Now a days, everyone needs a good download manager. Most applications are electronic medium only. Many companies are using their own downloaders, like Adobe does for Photoshop. But, most companies simply rely upon HTML downloading of their software. Using plain HTML downloading in the browser works great for small items with great internet connection. But, what about those times that the net isn’t behaving well? You then need a way to start the download where it left off. That is why you need a download manager like Folx.
Folx 5 Download Manager
In this digital age, downloading large files has become common. From Linux distros to home movies, people are constantly downloading files from the net. I used to always use DownThemAll on Firefox for all my downloading needs. But since I’ve moved to mostly using Google Chrome, I needed another solution. I have been using Folx since version 4. It has proven to be a good, solid download manager with many great features.
Folx 5 has a clean, modern minimalistic interface. The main screen shows the display list in the middle, tags on the right hand side, and an input bar at the top with a dropdown menu for selecting the display information. You paste an url to download or a search term for looking up in torrents in the input bar on the top.
You can click on the dropdown menu in the top center of the screen to jump directly to one of the screens: Downloading for seeing everything currently downloading, Paused to see all the paused jobs, Scheduled to see all the scheduled jobs, Finished to see all the completed jobs, Seeding to see all the seeded torrents(that is, once you have downloaded a torrent, it get seeded or give to others), and Torrent Search to see the results of the last torrent search.
While a downloading a job, the main screen shows all the information about that job: name of the file, number order, amount of the file downloaded, and the rate of downloading. I often keep an eye on the rate of download to see any jobs that have stalled. The button to the left of the name of the download will pause/start the downloading.
With the downloads downloading in Folx 5, I never worry about lost Internet connections messing them up. They have always simply reconnected and finished the download once the internet connection came back.
Folx 5 gives you a lot of control on how your downloading works. As with all Mac programs, you can launch the preferences dialog with cmd-,.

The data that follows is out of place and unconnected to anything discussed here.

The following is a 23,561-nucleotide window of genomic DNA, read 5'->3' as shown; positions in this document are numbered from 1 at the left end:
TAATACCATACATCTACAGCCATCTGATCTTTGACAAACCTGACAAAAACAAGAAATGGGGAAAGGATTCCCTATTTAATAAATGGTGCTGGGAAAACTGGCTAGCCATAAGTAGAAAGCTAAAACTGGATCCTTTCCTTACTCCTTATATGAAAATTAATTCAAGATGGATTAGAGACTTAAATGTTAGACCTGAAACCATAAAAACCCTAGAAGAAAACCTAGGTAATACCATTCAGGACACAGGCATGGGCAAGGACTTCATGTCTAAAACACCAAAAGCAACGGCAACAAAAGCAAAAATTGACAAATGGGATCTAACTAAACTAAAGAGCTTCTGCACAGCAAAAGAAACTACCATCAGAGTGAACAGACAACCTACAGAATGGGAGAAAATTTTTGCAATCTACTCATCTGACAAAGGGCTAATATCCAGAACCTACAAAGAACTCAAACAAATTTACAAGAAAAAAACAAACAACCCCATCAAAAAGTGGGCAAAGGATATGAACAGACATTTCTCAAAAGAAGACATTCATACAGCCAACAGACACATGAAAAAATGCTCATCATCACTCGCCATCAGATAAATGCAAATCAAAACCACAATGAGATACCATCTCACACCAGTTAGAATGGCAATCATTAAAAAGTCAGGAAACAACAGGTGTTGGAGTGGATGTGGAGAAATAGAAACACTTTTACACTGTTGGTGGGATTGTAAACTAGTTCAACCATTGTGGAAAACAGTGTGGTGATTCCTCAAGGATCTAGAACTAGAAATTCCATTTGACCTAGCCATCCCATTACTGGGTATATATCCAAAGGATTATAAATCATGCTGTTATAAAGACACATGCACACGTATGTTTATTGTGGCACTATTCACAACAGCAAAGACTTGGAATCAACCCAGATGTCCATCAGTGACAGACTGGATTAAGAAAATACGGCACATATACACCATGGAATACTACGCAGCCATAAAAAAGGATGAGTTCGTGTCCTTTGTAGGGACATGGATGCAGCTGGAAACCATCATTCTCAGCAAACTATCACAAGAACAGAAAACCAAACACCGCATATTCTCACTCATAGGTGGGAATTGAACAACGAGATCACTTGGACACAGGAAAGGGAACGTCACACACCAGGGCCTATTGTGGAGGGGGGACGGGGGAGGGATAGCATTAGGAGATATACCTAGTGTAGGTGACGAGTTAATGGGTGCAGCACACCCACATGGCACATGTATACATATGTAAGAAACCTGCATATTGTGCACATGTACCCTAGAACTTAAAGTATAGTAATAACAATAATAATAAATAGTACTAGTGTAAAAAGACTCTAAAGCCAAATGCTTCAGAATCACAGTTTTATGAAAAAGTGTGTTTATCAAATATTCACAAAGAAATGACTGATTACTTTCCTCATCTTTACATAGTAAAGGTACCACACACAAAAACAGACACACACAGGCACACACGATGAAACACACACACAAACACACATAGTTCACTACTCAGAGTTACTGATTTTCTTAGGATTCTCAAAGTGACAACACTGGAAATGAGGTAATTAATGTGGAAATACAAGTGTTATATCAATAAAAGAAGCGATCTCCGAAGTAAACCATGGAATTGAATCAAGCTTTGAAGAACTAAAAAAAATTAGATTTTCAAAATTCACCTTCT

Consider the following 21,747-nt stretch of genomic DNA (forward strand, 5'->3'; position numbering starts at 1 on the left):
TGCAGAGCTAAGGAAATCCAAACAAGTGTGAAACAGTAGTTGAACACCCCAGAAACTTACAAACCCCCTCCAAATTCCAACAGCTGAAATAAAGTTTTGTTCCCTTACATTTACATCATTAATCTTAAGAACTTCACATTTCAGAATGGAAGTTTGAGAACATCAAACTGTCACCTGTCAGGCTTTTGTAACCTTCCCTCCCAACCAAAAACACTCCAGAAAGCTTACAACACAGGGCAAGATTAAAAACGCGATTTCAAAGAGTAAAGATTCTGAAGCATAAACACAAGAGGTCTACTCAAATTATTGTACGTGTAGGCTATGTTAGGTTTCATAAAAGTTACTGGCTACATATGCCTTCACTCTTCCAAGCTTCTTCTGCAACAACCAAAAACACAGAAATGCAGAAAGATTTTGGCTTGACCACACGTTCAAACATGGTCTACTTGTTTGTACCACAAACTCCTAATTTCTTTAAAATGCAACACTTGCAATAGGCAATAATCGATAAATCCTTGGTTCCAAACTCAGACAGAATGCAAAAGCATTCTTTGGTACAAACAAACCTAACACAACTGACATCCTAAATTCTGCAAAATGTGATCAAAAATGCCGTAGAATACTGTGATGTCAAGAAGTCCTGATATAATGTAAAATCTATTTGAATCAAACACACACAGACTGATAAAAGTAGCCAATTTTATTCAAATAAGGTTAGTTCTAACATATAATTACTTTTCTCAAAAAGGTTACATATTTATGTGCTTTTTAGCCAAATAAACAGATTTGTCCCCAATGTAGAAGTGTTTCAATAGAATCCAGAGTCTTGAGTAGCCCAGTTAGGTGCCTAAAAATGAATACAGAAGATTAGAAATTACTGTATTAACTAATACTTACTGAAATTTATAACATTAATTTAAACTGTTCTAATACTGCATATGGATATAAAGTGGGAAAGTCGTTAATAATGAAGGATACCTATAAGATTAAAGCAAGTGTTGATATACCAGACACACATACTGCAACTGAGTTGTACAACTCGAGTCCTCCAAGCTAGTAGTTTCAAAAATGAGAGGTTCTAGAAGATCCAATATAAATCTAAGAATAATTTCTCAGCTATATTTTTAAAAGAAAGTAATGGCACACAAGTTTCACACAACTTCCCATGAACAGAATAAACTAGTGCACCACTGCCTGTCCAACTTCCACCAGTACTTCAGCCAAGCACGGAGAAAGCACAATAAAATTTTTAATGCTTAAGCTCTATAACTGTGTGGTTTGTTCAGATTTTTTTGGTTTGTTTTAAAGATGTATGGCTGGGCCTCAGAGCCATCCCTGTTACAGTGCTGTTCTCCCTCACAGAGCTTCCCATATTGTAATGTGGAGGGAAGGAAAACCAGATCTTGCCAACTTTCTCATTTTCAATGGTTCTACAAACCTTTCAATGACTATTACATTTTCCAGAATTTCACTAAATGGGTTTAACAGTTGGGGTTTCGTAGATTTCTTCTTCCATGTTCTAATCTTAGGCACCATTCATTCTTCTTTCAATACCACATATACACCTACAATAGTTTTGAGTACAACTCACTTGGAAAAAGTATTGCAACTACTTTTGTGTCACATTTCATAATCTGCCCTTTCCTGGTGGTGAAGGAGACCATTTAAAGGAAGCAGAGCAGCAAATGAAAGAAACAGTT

The general preferences allows you to set the limits configuration and general overall application behavior. Please remember to keep the Send anonymous usage statistics to Eltima check. This helps the programmers at Eltima know about problems with the program and ways to make the overall user experience better.
The Proxy panel allows you to setup for a proxy on your network. This is fairly standard setup for allowing HTTP, HTTPS, or SOCKS proxying. My system isn’t behind a proxy setup, so I do not have anything set here.
Folx 5 has a scheduling feature. You can set different tasks runable at different time periods. The color coding make it easy to read. You simply paint the time in by clicking once to toggle to the desired color and then drag over all the areas you want that color.
My favorite preferences is the Smart Speed feature. Here, you can set the speed limits for when certain applications are active. That way you can limit you uploading speeds to a minimum while you are on Skype to insure good sound quality.
The Tags panel allows you to setup download folders based on type of downloads. Using this feature, I force big downloads (i.e.: programs, movies, etc) to download to my external hard drive, while keeping others to the main hard drive. The only problem with this setup is that Folx 5 will just tell you the download failed if the external drive isn’t connected.
Folx 5 has a flexible rules based system for determining how to mark downloads. The interface for these rules is similar to Hazel.
The Torrents panel allows you to setup the different parameters for working with torrents and torrent designation files. Torrent or BitTorrent is a disturbed Peer-To-Peer file sharing service that is fully open source and ad free. It’s the best way to download a Linux distribution disk image.
The Search panel allows you to select the Bittorrent search engines you want to query for a file. The more you have checked, the longer the search takes to complete.
The last panel is the Passwords panel. If a site you are downloading from needs you to login, Folx 5 can store these passwords and automatically log in to download the files.
Browser integration is accomplished by loading an extension for it. For example, the Chrome extension found on Google Web Store. Just add it to your browser and Folx 5 will handle all downloads. If you are having problems with a download not transfering to Folx 5 properly, just temporarily disable the extension. I have found this needful for downloads that come from a script file and not a proper anchor link.
For integration with other browsers, just click on their icon in the Browsers panel in the Preferences. Since I do not regularly use the other browsers, I can’t comment on how well their integrations work. But, I would like to see them support the Brave browser. That is the only other browser I use.
Folx 5 also has a Compact Mode that only shows a single download at a time, but you can scroll among the entries. When you do not have a download, it makes a convent dropzone for dragging and dropping a link to download. You can get to Compact Mode by the menu entry Window→Switch to Compat Mode or by pressing the hotkey sequence ctrl-cmd-m. I find this mode most useful for my crowded desktop.
Since you need a reliable and fast download manager, you should try out Folx. It has helped me.
Note: This is a paid posting, but I do believe in their product and highly recommend it.